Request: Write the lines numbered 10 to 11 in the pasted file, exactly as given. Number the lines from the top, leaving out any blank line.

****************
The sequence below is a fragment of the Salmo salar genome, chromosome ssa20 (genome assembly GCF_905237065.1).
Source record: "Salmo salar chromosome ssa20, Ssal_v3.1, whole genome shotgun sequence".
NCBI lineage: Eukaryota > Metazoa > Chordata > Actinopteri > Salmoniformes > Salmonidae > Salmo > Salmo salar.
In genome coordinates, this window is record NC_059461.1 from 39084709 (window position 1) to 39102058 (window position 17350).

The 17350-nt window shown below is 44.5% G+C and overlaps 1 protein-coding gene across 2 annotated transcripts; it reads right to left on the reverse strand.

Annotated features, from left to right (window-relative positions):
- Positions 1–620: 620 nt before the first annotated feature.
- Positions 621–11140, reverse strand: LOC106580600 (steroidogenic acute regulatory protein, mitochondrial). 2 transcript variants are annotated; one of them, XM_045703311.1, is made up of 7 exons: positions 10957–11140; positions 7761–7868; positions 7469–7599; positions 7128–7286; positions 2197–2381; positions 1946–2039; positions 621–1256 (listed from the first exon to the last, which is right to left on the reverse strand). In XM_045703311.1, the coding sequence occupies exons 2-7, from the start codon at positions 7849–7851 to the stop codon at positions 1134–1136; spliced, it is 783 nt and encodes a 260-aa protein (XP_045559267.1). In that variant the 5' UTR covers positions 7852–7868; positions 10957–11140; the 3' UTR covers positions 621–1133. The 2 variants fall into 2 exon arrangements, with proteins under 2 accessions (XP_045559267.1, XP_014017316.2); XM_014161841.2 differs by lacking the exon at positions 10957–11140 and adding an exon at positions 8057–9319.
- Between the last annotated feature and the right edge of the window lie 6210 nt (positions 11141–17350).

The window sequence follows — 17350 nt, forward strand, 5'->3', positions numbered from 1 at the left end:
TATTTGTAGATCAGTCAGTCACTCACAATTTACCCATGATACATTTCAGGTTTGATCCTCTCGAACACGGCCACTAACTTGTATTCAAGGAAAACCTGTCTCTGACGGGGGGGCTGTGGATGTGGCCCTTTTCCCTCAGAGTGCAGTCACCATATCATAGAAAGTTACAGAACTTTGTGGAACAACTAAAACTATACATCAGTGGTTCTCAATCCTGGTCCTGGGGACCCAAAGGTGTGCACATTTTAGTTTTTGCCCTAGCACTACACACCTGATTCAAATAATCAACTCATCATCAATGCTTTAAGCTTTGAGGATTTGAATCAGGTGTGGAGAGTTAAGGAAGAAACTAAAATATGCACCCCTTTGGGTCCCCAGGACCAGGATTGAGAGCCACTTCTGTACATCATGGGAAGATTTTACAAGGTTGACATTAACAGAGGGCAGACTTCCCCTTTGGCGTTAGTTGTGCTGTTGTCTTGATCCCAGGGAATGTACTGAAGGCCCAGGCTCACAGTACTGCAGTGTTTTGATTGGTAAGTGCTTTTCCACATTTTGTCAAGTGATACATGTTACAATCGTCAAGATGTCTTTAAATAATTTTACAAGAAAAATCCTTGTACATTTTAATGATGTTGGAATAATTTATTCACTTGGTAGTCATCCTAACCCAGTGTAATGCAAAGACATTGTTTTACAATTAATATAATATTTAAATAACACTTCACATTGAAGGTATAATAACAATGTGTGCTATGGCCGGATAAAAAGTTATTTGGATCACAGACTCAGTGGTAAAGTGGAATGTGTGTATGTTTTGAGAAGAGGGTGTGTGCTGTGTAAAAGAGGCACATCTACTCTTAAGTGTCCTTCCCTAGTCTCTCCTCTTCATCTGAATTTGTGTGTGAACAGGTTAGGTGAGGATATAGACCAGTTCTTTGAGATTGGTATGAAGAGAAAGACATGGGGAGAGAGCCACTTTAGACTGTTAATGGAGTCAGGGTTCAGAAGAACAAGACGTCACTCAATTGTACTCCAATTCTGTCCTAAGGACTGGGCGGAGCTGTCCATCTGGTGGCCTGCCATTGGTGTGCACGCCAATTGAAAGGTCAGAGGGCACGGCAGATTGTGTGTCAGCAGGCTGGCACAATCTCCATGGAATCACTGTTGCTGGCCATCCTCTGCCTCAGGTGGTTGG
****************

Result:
The window sequence follows — 17350 nt, forward strand, 5'->3', positions numbered from 1 at the left end:
TATTTGTAGATCAGTCAGTCACTCACAATTTACCCATGATACATTTCAGGTTTGATCCTCTCGAACACGGCCACTAACTTGTATTCAAGGAAAACCTGTCTCTGACGGGGGGGCTGTGGATGTGGCCCTTTTCCCTCAGAGTGCAGTCACCATATCATAGAAAGTTACAGAACTTTGTGGAACAACTAAAACTATACATCAGTGGTTCTCAATCCTGGTCCTGGGGACCCAAAGGTGTGCACATTTTAGTTTTTGCCCTAGCACTACACACCTGATTCAAATAATCAACTCATCATCAATGCTTTAAGCTTTGAGGATTTGAATCAGGTGTGGAGAGTTAAGGAAGAAACTAAAATATGCACCCCTTTGGGTCCCCAGGACCAGGATTGAGAGCCACTTCTGTACATCATGGGAAGATTTTACAAGGTTGACATTAACAGAGGGCAGACTTCCCCTTTGGCGTTAGTTGTGCTGTTGTCTTGATCCCAGGGAATGTACTGAAGGCCCAGGCTCACAGTACTGCAGTGTTTTGATTGGTAAGTGCTTTTCCACATTTTGTCAAGTGATACATGTTACAATCGTCAAGATGTCTTTAAATAATTTTACAAGAAAAATCCTTGTACATTTTAATGATGTTGGAATAATTTATTCACTTGGTAGTCATCCTAACCCAGTGTAATGCAAAGACATTGTTTTACAATTAATATAATATTTAAATAACACTTCACATTGAAGGTATAATAACAATGTGTGCTATGGCCGGATAAAAAGTTATTTGGATCACAGACTCAGTGGTAAAGTGGAATGTGTGTATGTTTTGAGAAGAGGGTGTGTGCTGTGTAAAAGAGGCACATCTACTCTTAAGTGTCCTTCCCTAGTCTCTCCTCTTCATCTGAATTTGTGTGTGAACAGGTTAGGTGAGGATATAGACCAGTTCTTTGAGATTGGTATGAAGAGAAAGACATGGGGAGAGAGCCACTTTAGACTGTTAATGGAGTCAGGGTTCAGAAGAACAAGACGTCACTCAATTGTACTCCAATTCTGTCCTAAGGACTGGGCGGAGCTGTCCATCTGGTGGCCTGCCATTGGTGTGCACGCCAATTGAAAGGTCAGAGGGCACGGCAGATTGTGTGTCAGCAGGCTGGCACAATCTCCATGGAATCACTGTTGCTGGCCATCCTCTGCCTCAGGTGGTTGG